TL: House of War
Chronicle of the Roman Emperors
Theophanes the Studite
Constantinople, AD 967
In AD 602, peace reigned between the two great empires of Rome and Persia. Though never friends, the emperor Chosroes  was indebted to the emperor Maurikios  since AD 590 when Maurikios had defeated Bahram Chobin and secured the throne for Chosroes. The emperor now sought payment on this debt. After celebrating the Liturgy, the emperor Maurikios embraced his son and set him on the road east. Theodosius was to travel to Edessa to seek the protection and assistance of the general Narses. Narses was known to Maurikios as a loyal servant of the Empire and opposed to the usurper Phokus. The emperor dispatched also two ministers to Ctesiphon in Persia where the emperor Chosroes held his court. At their arrival they were to entreat Chosroes to support Maurikiosís and his sonsí claims to the Roman Empire.
On the following morning, the ungodly Phokus defiled the monastery in which the emperor and his remaining sons resided. All five were put to the sword, their heads severed from their bodies. The bodies were cast into the Propontis. Their heads were displayed throughout the City. But Theodosius arrived safely at the ancient city of Edessa. Narses greeted him warmly and renewed his oath to Maurikios as word of the emperorís death had not yet reached Edessa. Word of the assassination arrived in the coming days followed shortly by an army loyal to Phokus. The city was invested but not before Narsesís courier left for Ctesiphon.
History of Christianity in Persia
Sofia, Kingdom of Bulgaria, 1936
The reign of Khosrau II was in many ways a turning point for Christianity in Persia, but to understand its effects, we must first examine Khosrauís connections with Christian Rome. A military rebellion led by Chobin had prevented Khosrau from taking the throne. It was only through the support of the Christian Roman Emperor Maurikios. This assistance had cost Khosrau Roman tribute as well portions of Mesopotamia, Armenia, and Iberia. We may assume that it further cost him considerable prestige and pride. In light of this, it should not be a surprise that Khosrau sought an opportunity to reverse these fortunes. That opportunity arrived with the requests of support from Maurikios and Theodosius. Khosrau quickly dispatched his favored general Shahrbaraz to relieve the city of Edessa and bring Theodosius to Ctesiphon.
The exact date of Theodosiusís arrival is unknown, but seems to have been in early 604. Theodosius appears to have quickly secured Persian help by sacrificing the gains made by his father. The only stipulation upon which Theodosius insisted was the protection of Christians in the lands to be handed over. Now, since Nestorian Christianity had been generally tolerated in Persia since the end of Yazdegerd IIIís reign, we may speculate that Theodosius either did not understand the state of religion in Persia or was concerned that Chalcedonian Christians would be forced to convert. In either case, his fears were unfounded.
In April, 604, Khosrau sent his generals Shahrbaraz and Shahin to Edessa with Theodosius. There they joined Narses to begin the liberation of Constantinople.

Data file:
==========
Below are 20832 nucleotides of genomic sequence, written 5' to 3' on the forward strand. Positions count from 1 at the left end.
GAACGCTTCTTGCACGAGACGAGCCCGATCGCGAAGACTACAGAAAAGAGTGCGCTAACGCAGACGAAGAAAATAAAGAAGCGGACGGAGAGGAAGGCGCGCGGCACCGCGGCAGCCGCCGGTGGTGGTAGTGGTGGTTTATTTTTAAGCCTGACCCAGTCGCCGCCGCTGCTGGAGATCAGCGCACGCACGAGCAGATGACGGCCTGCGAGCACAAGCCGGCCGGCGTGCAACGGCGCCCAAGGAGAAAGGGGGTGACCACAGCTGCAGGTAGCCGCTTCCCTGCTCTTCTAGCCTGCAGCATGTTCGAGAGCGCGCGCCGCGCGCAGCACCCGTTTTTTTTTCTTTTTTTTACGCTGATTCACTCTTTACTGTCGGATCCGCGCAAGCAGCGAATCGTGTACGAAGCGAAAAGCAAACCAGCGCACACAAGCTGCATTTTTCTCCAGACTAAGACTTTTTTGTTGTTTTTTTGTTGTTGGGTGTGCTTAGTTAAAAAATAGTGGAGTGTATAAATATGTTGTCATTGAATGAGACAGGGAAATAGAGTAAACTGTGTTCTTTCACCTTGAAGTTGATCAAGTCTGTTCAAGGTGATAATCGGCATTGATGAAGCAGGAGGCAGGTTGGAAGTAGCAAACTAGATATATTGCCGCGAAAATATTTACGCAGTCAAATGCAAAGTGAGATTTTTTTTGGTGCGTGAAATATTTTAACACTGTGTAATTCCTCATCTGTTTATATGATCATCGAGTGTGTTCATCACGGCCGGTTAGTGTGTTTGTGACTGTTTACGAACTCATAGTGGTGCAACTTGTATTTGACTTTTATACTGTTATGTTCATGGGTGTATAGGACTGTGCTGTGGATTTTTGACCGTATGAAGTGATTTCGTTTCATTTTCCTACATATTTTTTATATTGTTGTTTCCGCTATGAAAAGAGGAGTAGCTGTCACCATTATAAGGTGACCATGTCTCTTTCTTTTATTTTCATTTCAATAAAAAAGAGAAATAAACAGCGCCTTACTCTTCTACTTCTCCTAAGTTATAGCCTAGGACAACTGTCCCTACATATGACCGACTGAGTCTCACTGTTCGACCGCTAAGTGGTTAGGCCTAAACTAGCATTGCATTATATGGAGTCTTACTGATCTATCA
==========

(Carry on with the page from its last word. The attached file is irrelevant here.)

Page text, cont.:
Response Given on the Semester Exam in Western Civilization I
Charles Geer, Freshman
Utrecht, Francia, 1966
Briefly describe the difficulties leading to the Greco-Roman  Civil War
The Sixth Century ended well enough for the Greco-Roman Empire. The eastern frontier had been quiet for a decade. Emperor Maurice with his generals Priscos and Peter had lead successful campaigns in the Balkans, restoring control as far as the Danube. The Greco-Roman possessions in Italia and Iberia were threatened but holding.
The situation rapidly degraded in the first few years of the Seventh Century. The downturn began with Mauriceís fatal error of wintering his army north of the Danube in 602. The army, tired by the long campaign, mutinied at the prospect of not returning to the safer environs south of the Danube. Desertion and mutiny spread throughout mush of army whose moral was already lowered by Mauriceís decrease in soldiersí pay. This mutiny led directly to the deposition and execution of Maurice.
This was the first violent coup in Constantinople since it became New Rome. There was great dissent within and around the capital. Extensive urban unrest spread throughout Syria, Palestine, and Egypt. Higher taxes only aggravated the longstanding dispute between the Chalcedonian and non-Chalcedonian Christians. Chaos in the army meant that the Imperial and provincial governors were unable to regain control. Unrest disrupted commerce, especially food production and distribution. The resulting shortages inflamed more unrest, and the situation spiraled downward.
The disarray of the army meant that the Western borders were no longer guarded. The Slavs and Avars were once again able to raid GRE land. Over the next few years, the raids increased in intensity, eventually to the level of an invasion.
Sassanid interference and intrigue were the final challenge that overwhelmed the Greco-Roman Empire and drove it into civil war. In addition to the problems caused by Persian troops marching through GRE land, their support for Theodosius created more factions within the already fractured population. Sassanid support for Theodosius was by itself enough to bring about civil war, but combined with the other problems guaranteed that the war would devastate the GRE.
 AKA Khosrau II
 AKA Maurice
 ITTL the term Greco-Roman refers to the Eastern Roman Empire. It roughly corresponds to the OTL term Byzantine.
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